The Pulpit, Power & Politics: Evangelicalism's thumbprint on America
Where does conservative evangelicalism leave American politics today?
On the face of it, the photograph makes no sense. The Christian Right has for decades championed moral rectitude (remember Jerry Falwell's "Moral Majority"?) family values, and social conservatism.
Yet there they are: some prominent evangelicals in the White House, in a laying on of hands prayer with Donald Trump, a paragon of neither Christian values nor virtues.
So how did we get here — and where's it going?
IDEAS invited three thinkers to help answer these questions. The answers, it turns out, can be found in America's history, which is inextricably bound up with evangelical Christianity.
'Some of my best friends are black'
Writer and historian Jemar Tisby grew up in Illinois, in a non-religious household. But at 16, the author of The Color of Compromise: The Truth about the American Church's Complicity in Racism became a committed Christian, attending churches that were predominantly white from then on.
When the 2015 election cycle began, culminating with the election of Donald Trump a year later, he found his relationships with fellow Christians, especially white evangelicals, straining to the snapping point: matters of race and social injustice — any systemic issue — was a non-starter, he found.
The reason: American evangelical theology has historically stressed the individual's relationship with God, and therefore it's individual relationships with others that are paramount.
A group of 25 evangelical pastors and leaders met and prayed with President Trump Tuesday morning amid Democrats' impeachment push. (Official White House Photos by Joyce Boghosian) <a href="https://t.co/BHVnoeGy1U">pic.twitter.com/BHVnoeGy1U</a>—@BrucePMurchison
This orientation, he argues, blinds its adherents to seeing problems structurally, and fosters the offensive posture of "some of my best friends are black," an attitude that's simply unequipped to confront issues of poverty and racism — or even the legacy of slavery, which had considerable evangelical support when the institution was active.
It also allows white nationalism and white supremacism to flourish. Little wonder that 81% of white evangelicals support Donald Trump, while only a fraction of African Americans do.
Seen in this context, the photograph presents no surprises.
The making of 'court evangelicals'
John Fea has written an entire book about the apparently contradictory relationship of evangelicals and Donald Trump, basing the title on one of Trump's oft-repeated catch phrases: Believe Me.
He sees the championing of Donald Trump by evangelicals through two lenses — as an historian, and as a committed evangelical himself.
Historically, evangelicals began courting agents of secular power in the Reagan era. The trouble he finds in this trajectory is that the evangelical church's fixation on abortion, appointments to the Supreme Court, and supporting politicians they see as a means to a theological end, opens up the risk of losing credibility both to a generation of younger believers, and their own capacity to bear witness authentically.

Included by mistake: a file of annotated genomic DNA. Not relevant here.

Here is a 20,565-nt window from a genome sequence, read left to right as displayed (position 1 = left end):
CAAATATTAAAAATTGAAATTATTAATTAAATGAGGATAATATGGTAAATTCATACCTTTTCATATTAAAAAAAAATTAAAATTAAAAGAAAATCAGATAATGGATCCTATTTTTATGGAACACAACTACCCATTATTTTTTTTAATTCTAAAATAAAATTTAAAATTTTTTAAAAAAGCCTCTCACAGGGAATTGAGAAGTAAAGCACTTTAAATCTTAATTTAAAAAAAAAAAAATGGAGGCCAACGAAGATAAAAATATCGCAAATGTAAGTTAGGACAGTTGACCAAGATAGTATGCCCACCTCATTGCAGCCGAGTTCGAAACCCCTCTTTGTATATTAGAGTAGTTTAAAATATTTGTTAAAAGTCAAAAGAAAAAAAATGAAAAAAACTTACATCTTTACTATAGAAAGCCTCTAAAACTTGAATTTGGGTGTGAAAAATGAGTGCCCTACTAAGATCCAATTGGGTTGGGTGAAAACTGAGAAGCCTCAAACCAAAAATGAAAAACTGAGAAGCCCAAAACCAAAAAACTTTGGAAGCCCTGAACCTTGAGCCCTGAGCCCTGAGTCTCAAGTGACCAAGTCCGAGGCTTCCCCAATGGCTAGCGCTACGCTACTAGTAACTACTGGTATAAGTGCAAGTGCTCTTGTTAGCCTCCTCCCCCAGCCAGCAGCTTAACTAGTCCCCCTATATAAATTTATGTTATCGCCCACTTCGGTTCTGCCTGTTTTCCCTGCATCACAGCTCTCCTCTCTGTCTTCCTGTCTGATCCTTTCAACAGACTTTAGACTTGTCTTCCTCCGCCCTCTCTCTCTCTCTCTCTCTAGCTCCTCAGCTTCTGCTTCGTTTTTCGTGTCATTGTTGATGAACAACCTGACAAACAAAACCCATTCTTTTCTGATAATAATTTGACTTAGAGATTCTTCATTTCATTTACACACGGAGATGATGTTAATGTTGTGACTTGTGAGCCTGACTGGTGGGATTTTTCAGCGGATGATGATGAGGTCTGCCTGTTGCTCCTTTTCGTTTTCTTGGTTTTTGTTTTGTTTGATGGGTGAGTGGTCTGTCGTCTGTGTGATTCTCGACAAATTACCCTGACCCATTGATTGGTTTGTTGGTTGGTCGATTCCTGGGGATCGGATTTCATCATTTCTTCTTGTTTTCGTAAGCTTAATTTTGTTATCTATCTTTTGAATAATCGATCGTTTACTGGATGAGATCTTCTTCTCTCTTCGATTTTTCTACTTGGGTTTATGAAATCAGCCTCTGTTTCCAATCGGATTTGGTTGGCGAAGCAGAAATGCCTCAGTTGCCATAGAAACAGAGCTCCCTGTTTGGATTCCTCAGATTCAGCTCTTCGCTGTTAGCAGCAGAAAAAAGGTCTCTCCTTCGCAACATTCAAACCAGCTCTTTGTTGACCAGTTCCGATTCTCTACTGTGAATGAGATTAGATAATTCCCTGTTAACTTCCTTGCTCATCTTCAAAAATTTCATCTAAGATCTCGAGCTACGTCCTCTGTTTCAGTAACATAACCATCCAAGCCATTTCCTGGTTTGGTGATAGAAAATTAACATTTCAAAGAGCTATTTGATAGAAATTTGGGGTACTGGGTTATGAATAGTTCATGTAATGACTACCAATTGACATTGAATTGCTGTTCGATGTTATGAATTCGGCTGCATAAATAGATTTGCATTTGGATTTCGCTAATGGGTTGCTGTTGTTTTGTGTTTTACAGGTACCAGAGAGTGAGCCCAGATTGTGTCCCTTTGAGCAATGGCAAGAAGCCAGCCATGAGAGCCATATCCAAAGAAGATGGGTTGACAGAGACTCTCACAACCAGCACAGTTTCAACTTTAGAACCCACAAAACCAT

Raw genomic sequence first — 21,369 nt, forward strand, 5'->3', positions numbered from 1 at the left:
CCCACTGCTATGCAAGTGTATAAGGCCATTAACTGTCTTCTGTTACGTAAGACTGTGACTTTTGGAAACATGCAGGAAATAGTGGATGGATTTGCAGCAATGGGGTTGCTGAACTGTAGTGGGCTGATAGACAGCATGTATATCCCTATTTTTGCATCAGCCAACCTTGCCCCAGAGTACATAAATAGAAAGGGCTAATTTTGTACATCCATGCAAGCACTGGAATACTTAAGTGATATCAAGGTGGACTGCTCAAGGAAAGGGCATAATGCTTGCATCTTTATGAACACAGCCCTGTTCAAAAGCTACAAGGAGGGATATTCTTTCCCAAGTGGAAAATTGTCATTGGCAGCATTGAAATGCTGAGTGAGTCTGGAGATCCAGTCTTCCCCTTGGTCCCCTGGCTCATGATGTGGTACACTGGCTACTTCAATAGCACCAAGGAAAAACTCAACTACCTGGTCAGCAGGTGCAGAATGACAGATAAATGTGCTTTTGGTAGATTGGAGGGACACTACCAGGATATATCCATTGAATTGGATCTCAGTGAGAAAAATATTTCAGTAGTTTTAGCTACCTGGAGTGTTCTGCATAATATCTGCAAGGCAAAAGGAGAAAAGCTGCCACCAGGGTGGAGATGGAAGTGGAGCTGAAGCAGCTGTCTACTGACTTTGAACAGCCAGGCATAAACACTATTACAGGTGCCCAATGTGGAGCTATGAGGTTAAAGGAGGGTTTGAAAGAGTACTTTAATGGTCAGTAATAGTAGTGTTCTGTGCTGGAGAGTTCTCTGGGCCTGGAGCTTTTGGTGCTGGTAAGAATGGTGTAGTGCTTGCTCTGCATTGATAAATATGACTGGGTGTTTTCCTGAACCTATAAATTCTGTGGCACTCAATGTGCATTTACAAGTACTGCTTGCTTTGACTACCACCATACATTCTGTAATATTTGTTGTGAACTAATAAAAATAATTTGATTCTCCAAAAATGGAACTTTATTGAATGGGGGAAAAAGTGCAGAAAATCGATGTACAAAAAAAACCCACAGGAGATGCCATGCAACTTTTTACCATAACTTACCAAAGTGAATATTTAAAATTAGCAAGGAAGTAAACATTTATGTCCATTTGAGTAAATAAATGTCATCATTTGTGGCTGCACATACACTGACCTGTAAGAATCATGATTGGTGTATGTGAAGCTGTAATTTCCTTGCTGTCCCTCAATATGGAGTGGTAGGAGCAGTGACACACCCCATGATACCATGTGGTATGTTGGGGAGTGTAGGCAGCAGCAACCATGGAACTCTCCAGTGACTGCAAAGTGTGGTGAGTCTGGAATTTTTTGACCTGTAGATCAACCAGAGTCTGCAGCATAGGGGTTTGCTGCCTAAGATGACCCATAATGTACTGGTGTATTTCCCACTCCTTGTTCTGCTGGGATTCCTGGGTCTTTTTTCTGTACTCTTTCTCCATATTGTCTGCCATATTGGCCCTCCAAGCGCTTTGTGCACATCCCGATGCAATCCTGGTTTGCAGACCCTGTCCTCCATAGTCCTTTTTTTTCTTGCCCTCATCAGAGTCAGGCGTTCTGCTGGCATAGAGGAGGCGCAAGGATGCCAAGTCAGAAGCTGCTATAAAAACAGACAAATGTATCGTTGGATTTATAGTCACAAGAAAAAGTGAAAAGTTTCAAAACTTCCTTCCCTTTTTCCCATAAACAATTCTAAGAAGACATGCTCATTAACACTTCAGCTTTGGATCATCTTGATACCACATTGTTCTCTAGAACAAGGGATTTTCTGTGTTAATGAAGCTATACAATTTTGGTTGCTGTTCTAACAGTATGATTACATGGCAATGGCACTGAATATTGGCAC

The root of "evangelical," he points out, means "good news, which in turn means a commitment to social justice and harmony. He dubs those seeking to curry favour and influence with the president "court evangelicals."
Christian belief, he posits, doesn't entail posing for a photo op and aligning oneself with power, but — like the prophet Nathan — telling the truth to it.
For Molly Worthen, a professor of religious and intellectual history, the photograph embodies a long tradition of religious entrepreneurialism within American evangelicalism.
Ultimate authority in this tradition isn't situated in ritual like the sacraments, or in authoritative offices in Vatican City or Canterbury. It's found in one's own relationship with the word of God, the Bible. From this perspective, it's not a theological outlier: it's roots can be traced directly to Luther and the Reformation.
But it has seen the proliferation of numerous evangelical, Protestant denominations, as well as the cult of celebrity surrounding many of its leaders — who seem dogged repeatedly by sex and financial scandals.
This entrepreneurial attitude also accounts for the way American evangelicals were, and are, early adopters of new technologies as they develop: radio programs, television shows — we even have the term "televangelist" — and of course the web.
Its biggest challenge, she speculates, is that its focus on acquiring power and influence may continue to alienate younger believers, who in a generation, may follow the example set by previous generations of evangelicals, and go elsewhere for spiritual sustenance.
Guests in this episode:
- Jemar Tisby is the director of The Witness: A Black Christian Collective. He's also the author of The Color of Compromise: The Truth about the American Church's Complicity in Racism.
- John Fea teaches history at Messiah College in Pennsylvania, and is the author of Believe Me: The Evangelical Road to Donald Trump.
- Molly Worthen teaches intellectual and religious history at the University of North Carolina, Chapel Hill. Her most recent book is called: Apostles of Reason: The Crisis of Authority in American Evangelicalism.
Special thanks to Rob Holliday at UNC Chapel Hill, Justin Willingham at WKNO in Memphis, and to Mark Kendall and Wes Orwan at WITF in Harrisburg, Pennsylvania.
** This episode was produced by Greg Kelly.